Honeywell’s UDC 3300 is a 1/4 DIN high-function single- or dual-loop controller with universal input/output. Its Accutane II feature is a plug and play algorithm that will accurately identify and tune essentially any process. Honeywell

Compact controller features fuzzy logic, self-tuning

Schaumburg, Ill.- Available in both 1/16 and 1/32 DIN, the E5_N Series digital temperature controllers are said to incorporate communications and advanced self-tuning-capabilities into compact housings. Both devices can communicate to other automation devices and computers via RS-232. Autotuning and self-tuning are also available in both models. The fuzzy logic self-tuning function automatically calculates an optimum PID constant depending on setpoint at startup or when the setpoint is changes, ensuring greater reliability for critical PID tolerances. Temperature inputs available include thermocouple, platinum resistance thermometer, noncontact temperature sensor, and analog inputs.

The 1/16 DIN version also features heating or heating/cooling control, as well as event input that allows multiple setpoint selection and run/stop functions. The 1/32 DIN version provides dual display of process and setpoint value. Omron Electronics Inc.

Loop controllers ‘speak’ DeviceNet

Loves Park, Ill. and Newtown, Pa.- Barber-Colman and Eurotherm Series 2200e controllers support DeviceNet communications and are ideal for connection to PLC- or PC-based systems where high security and accuracy of single-loop control is required. The controllers are available in 1/16-, 1/8-, and 1/4-DIN sizes. The 2200e DeviceNet implementation is a Class 2-only server that supports Polled I/O Messaging (4 input words and 4 output words) for high-speed transfer of primary parameters and Explicit Messaging for configuration of operation and configuration parameters. Data transfer rates are selectable (125, 250, and 500 Kbit/sec. The DeviceNet version of Series 2200e is CE and UL/cUL approved and offers all the features and functionality of the standard unit.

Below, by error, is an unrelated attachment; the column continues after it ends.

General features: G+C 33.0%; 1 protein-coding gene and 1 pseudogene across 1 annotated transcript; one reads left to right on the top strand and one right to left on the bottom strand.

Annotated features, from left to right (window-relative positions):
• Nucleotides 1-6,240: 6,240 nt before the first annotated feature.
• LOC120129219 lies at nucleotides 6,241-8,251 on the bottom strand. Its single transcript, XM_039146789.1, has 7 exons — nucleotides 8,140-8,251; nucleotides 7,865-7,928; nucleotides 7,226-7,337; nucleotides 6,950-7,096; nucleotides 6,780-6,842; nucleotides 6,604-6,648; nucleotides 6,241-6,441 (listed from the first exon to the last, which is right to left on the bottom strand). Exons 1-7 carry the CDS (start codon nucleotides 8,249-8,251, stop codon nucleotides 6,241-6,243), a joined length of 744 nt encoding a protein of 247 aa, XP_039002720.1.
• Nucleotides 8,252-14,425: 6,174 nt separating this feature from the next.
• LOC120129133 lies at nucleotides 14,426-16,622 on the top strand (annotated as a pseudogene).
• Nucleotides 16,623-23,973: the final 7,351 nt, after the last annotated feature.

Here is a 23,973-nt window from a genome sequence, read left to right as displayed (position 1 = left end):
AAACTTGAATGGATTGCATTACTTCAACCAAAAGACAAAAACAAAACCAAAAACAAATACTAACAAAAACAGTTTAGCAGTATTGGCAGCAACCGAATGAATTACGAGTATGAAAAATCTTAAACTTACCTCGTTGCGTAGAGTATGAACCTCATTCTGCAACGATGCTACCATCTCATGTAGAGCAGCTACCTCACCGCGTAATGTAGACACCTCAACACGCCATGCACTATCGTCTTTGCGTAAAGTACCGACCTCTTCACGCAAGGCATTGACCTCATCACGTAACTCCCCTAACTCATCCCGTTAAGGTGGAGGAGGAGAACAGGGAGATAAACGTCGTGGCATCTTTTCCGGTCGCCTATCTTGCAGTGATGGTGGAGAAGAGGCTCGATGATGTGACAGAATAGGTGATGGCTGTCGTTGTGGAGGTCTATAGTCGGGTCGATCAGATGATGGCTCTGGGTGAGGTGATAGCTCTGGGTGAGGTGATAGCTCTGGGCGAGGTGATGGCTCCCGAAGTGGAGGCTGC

Multifunction controllers

Newnan, Ga.- There are two models of YS100 single-loop controllers: YS170 programmable type which enables customized control by user programs, and YS150 multifunction type with which single-loop control, cascade control, or selector control can be selected. YS100 controllers have a full-dot LCD on their front panel for clear, legible display of information. YS100 controllers have two CPUs; if the main CPU fails, the YS100 can continue to display the process variable. Yokogawa Corp. of America

1/4-DIN process controller

Foxboro, Mass.- The 731C is a general-purpose process controller that accepts thermocouple and RTD temperature inputs directly as well as normal 4-20 mA signals from transmitters. The display has 2-lines with four large, 7-segment characters in each line for continuous indication of both the setpoint and the process variable. Accuracy is better than The Foxboro Co.

Advanced loop control saves energy, lowers costs

Warminster, Pa.- The MOD30 ML and MC5000 advanced controllers have tools and features that are said to enable users to obtain energy savings, reduce material costs, and achieve consistent quality in various applications, including food processing, chemical manufacturing, and water/waste treatment. These loop controllers feature flexible, high visibility front panels that provide application-dependent displays with the information an operator needs to react quickly to changing process conditions.

Other features include on-board, modular, and remote I/O points that allow users to fit the controller to the process. The devices’ control algorithms provide PID, sequence, and logic control, as well as calculation and lookup tables for cost-effective unit control strategies. Communications options include Modbus RTU, peer-to-peer networks, and a HART interface option for direct connection to common PLCs. ABB, Fischer & Porter